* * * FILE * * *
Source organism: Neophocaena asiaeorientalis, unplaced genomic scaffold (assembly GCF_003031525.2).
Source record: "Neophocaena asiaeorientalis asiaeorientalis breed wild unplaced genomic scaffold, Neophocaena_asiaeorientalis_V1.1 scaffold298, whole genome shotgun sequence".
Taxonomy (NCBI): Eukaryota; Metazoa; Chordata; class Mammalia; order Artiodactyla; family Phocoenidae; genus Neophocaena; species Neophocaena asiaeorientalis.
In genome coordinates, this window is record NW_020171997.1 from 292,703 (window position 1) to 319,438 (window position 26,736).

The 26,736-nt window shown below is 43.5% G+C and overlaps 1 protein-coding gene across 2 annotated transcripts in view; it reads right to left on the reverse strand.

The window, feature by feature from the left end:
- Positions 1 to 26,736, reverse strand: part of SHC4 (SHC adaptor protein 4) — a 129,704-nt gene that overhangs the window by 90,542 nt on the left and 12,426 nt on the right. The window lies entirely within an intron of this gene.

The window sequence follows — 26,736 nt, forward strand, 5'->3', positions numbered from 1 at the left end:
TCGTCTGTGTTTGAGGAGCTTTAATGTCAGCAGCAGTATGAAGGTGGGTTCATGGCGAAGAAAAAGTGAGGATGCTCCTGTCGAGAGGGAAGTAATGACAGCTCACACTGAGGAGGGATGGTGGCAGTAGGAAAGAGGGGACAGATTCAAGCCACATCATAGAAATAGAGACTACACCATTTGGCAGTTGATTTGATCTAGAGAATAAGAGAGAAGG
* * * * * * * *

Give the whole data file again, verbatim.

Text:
Source organism: Neophocaena asiaeorientalis, unplaced genomic scaffold (assembly GCF_003031525.2).
Source record: "Neophocaena asiaeorientalis asiaeorientalis breed wild unplaced genomic scaffold, Neophocaena_asiaeorientalis_V1.1 scaffold298, whole genome shotgun sequence".
Taxonomy (NCBI): Eukaryota; Metazoa; Chordata; class Mammalia; order Artiodactyla; family Phocoenidae; genus Neophocaena; species Neophocaena asiaeorientalis.
In genome coordinates, this window is record NW_020171997.1 from 292,703 (window position 1) to 319,438 (window position 26,736).

The 26,736-nt window shown below is 43.5% G+C and overlaps 1 protein-coding gene across 2 annotated transcripts in view; it reads right to left on the reverse strand.

The window, feature by feature from the left end:
- Positions 1 to 26,736, reverse strand: part of SHC4 (SHC adaptor protein 4) — a 129,704-nt gene that overhangs the window by 90,542 nt on the left and 12,426 nt on the right. The window lies entirely within an intron of this gene.

The window sequence follows — 26,736 nt, forward strand, 5'->3', positions numbered from 1 at the left end:
TCGTCTGTGTTTGAGGAGCTTTAATGTCAGCAGCAGTATGAAGGTGGGTTCATGGCGAAGAAAAAGTGAGGATGCTCCTGTCGAGAGGGAAGTAATGACAGCTCACACTGAGGAGGGATGGTGGCAGTAGGAAAGAGGGGACAGATTCAAGCCACATCATAGAAATAGAGACTACACCATTTGGCAGTTGATTTGATCTAGAGAATAAGAGAGAAGG